LeBron Shouldn't Be Ashamed to Admit the Big-Three Miami Heat Was a Super Team
Did you hear LeBron James claim he has never played for a superteam? But he has. We were all there. We were all witnesses.
For his comments, LeBron has rightfully caught some side-eye, as well as a hearty chuckle from Golden State Warriors forward Draymond Green, who joked at the Warriors championship parade that not only has LeBron been on many superteams throughout his career, but also he was pretty much the one who invented the idea of stars teaming up to dominate the league.
The sudden urge by LeBron to play down the greatness and superstardom of his past teammates raises a big question for Heat fans: What exactly is there to be ashamed of? Why wouldn't LeBron James take being credited as the man who forced the NBA to change its strategy as a compliment?
The rest of the NBA has decided that what LeBron and Miami put together between 2011 and 2014 was a failsafe blueprint for success. Isn't that a good thing? Suddenly, everything everyone hated about those captivating Heat teams is en vogue.
Are you an NBA franchise that wants to win a championship? Well, go get as many good basketball players as possible, and your odds of success will rise. Genius! Thanks, Miami Heat!
Yet somehow LeBron is now bothered by his Heat and Cavs squads being considered "superteams." He should embrace the label.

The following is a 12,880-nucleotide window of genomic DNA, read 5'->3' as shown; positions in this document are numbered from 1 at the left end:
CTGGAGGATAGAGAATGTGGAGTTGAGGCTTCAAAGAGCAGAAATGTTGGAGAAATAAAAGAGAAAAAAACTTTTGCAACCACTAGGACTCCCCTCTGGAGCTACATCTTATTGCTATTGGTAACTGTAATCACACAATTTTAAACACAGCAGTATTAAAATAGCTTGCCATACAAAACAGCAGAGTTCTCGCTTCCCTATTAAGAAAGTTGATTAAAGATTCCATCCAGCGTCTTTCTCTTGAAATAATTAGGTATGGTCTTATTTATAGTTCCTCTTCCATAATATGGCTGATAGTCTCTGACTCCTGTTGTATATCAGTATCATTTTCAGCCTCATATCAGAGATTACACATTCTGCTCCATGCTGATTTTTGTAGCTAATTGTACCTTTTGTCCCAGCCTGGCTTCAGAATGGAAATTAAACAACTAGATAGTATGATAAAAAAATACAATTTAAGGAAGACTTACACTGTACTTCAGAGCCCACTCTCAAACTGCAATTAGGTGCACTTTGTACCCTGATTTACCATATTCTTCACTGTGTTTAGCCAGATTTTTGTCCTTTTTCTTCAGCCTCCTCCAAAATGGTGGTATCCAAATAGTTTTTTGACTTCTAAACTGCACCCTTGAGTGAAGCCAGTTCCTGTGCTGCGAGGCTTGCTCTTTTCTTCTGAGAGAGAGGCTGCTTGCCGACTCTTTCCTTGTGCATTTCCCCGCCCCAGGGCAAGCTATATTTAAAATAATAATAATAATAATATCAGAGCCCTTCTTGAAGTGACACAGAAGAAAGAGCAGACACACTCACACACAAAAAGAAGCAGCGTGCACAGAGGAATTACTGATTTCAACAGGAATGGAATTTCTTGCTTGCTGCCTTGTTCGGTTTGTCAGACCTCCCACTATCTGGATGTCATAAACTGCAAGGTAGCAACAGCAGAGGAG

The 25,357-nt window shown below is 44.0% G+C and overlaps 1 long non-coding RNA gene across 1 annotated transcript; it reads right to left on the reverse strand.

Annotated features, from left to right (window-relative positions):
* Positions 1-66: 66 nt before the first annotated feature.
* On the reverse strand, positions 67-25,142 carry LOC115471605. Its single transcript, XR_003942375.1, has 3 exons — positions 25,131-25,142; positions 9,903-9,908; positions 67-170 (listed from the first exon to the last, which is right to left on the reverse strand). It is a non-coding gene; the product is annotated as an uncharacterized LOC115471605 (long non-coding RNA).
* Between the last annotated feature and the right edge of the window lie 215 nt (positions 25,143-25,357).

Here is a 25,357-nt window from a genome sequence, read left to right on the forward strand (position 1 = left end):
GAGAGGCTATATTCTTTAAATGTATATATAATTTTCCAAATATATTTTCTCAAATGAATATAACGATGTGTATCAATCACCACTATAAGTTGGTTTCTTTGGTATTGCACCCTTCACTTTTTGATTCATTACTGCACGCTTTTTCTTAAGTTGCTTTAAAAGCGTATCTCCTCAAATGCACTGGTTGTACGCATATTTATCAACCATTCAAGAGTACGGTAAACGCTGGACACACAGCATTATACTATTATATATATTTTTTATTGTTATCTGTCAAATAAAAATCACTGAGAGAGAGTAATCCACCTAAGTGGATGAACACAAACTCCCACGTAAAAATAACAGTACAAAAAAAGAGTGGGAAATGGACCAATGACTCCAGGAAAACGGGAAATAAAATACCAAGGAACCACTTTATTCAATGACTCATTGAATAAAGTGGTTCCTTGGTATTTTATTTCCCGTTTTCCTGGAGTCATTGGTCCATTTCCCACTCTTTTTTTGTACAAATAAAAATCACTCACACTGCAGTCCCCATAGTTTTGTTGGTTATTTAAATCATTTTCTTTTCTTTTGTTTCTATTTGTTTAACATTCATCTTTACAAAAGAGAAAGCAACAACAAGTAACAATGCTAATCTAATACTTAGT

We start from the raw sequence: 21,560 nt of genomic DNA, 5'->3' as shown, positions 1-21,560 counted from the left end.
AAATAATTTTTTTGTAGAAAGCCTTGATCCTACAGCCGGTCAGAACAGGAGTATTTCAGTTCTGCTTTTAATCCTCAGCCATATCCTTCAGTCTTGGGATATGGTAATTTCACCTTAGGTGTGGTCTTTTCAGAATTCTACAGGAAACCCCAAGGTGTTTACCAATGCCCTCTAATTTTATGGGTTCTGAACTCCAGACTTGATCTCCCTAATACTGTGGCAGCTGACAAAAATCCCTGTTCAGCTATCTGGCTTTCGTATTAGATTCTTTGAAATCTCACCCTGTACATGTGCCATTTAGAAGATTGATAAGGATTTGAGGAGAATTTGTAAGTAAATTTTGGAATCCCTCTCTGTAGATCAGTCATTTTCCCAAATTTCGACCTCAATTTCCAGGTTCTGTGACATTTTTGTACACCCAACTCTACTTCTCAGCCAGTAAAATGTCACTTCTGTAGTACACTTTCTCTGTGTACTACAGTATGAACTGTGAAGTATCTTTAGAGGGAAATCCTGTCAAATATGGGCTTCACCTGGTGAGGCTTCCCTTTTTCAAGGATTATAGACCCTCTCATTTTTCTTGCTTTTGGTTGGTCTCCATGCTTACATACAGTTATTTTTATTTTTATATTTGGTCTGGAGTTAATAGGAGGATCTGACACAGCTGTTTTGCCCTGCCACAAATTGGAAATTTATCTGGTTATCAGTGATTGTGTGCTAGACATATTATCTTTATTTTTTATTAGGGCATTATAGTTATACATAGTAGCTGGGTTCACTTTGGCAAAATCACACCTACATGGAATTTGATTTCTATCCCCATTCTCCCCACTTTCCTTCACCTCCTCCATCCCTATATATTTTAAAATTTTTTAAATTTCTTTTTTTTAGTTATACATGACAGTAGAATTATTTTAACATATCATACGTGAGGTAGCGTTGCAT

Why would LeBron seem so put off by admitting that teaming up with Chris Bosh and Dwyane Wade constituted the creation of a superteam? If it's because he thinks it will diminish his past victories, he's mistaken.
The Heat played by the same rules as the rest of the teams in the NBA when Pat Riley put together the Big Three, and LeBron was lucky to be a part of it. Adding guys like Ray Allen, Shane Battier, Udonis Haslem, and Mike Miller to a trio of All-Stars changed the course of not only LeBron's career but also the history of the NBA.
There will never be another team like those Heat Big Three teams. Not in the same environment. Not with the same star power. There will be multiple ESPN 30 for 30 shows about them some day. In hindsight, the whole crazy experience was a godsend for the NBA. Without LeBron and the Big Three, the NBA was doomed for more boring San Antonio Spurs titles. The Heat gave everyone someone to hate, look up to, and chase. LeBron should be proud that he helped hack the system and turn the NBA into what is is today: a league dominated by the power of players, not the owners.
LeBron should be proud he was the main cog in those Heat superteams. In the end, his four years with Miami will go down as the best stretch of basketball from arguably the greatest athlete of all time. Having the luxury of great teammates around him doesn't diminish or change that fact.
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